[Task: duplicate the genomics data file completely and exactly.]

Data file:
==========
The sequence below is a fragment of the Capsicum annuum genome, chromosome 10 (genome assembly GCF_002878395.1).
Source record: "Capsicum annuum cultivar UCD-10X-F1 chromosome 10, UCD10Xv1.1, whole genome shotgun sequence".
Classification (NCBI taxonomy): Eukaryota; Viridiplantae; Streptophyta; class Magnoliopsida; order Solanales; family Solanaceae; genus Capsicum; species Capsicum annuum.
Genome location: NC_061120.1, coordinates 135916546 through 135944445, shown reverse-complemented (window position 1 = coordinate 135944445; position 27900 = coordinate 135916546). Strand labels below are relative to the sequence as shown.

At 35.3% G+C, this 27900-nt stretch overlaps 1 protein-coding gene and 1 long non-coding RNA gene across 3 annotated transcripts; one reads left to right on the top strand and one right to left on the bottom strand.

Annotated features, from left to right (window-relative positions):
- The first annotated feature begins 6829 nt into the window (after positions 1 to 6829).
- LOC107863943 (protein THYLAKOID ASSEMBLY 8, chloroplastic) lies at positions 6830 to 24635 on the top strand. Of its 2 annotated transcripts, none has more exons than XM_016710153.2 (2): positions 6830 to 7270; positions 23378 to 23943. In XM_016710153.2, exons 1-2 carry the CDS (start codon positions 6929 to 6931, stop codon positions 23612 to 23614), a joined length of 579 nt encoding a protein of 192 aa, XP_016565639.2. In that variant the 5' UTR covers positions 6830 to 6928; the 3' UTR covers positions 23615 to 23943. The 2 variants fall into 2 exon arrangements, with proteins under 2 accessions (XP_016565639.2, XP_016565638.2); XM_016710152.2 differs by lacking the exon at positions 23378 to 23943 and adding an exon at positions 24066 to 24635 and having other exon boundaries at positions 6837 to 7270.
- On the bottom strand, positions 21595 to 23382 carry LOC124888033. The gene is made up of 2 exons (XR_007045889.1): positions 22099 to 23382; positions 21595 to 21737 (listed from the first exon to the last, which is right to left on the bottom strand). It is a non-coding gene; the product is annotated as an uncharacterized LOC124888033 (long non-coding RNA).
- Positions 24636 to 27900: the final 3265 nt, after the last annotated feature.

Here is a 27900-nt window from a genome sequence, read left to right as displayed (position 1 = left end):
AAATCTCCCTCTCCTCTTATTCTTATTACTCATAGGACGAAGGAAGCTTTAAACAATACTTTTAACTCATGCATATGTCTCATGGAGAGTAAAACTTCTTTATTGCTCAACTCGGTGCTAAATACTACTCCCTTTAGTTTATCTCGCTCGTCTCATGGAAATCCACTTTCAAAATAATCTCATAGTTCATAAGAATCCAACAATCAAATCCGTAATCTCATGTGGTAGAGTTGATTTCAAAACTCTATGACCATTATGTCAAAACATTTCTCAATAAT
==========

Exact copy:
The sequence below is a fragment of the Capsicum annuum genome, chromosome 10 (genome assembly GCF_002878395.1).
Source record: "Capsicum annuum cultivar UCD-10X-F1 chromosome 10, UCD10Xv1.1, whole genome shotgun sequence".
Classification (NCBI taxonomy): Eukaryota; Viridiplantae; Streptophyta; class Magnoliopsida; order Solanales; family Solanaceae; genus Capsicum; species Capsicum annuum.
Genome location: NC_061120.1, coordinates 135916546 through 135944445, shown reverse-complemented (window position 1 = coordinate 135944445; position 27900 = coordinate 135916546). Strand labels below are relative to the sequence as shown.

At 35.3% G+C, this 27900-nt stretch overlaps 1 protein-coding gene and 1 long non-coding RNA gene across 3 annotated transcripts; one reads left to right on the top strand and one right to left on the bottom strand.

Annotated features, from left to right (window-relative positions):
- The first annotated feature begins 6829 nt into the window (after positions 1 to 6829).
- LOC107863943 (protein THYLAKOID ASSEMBLY 8, chloroplastic) lies at positions 6830 to 24635 on the top strand. Of its 2 annotated transcripts, none has more exons than XM_016710153.2 (2): positions 6830 to 7270; positions 23378 to 23943. In XM_016710153.2, exons 1-2 carry the CDS (start codon positions 6929 to 6931, stop codon positions 23612 to 23614), a joined length of 579 nt encoding a protein of 192 aa, XP_016565639.2. In that variant the 5' UTR covers positions 6830 to 6928; the 3' UTR covers positions 23615 to 23943. The 2 variants fall into 2 exon arrangements, with proteins under 2 accessions (XP_016565639.2, XP_016565638.2); XM_016710152.2 differs by lacking the exon at positions 23378 to 23943 and adding an exon at positions 24066 to 24635 and having other exon boundaries at positions 6837 to 7270.
- On the bottom strand, positions 21595 to 23382 carry LOC124888033. The gene is made up of 2 exons (XR_007045889.1): positions 22099 to 23382; positions 21595 to 21737 (listed from the first exon to the last, which is right to left on the bottom strand). It is a non-coding gene; the product is annotated as an uncharacterized LOC124888033 (long non-coding RNA).
- Positions 24636 to 27900: the final 3265 nt, after the last annotated feature.

Here is a 27900-nt window from a genome sequence, read left to right as displayed (position 1 = left end):
AAATCTCCCTCTCCTCTTATTCTTATTACTCATAGGACGAAGGAAGCTTTAAACAATACTTTTAACTCATGCATATGTCTCATGGAGAGTAAAACTTCTTTATTGCTCAACTCGGTGCTAAATACTACTCCCTTTAGTTTATCTCGCTCGTCTCATGGAAATCCACTTTCAAAATAATCTCATAGTTCATAAGAATCCAACAATCAAATCCGTAATCTCATGTGGTAGAGTTGATTTCAAAACTCTATGACCATTATGTCAAAACATTTCTCAATAAT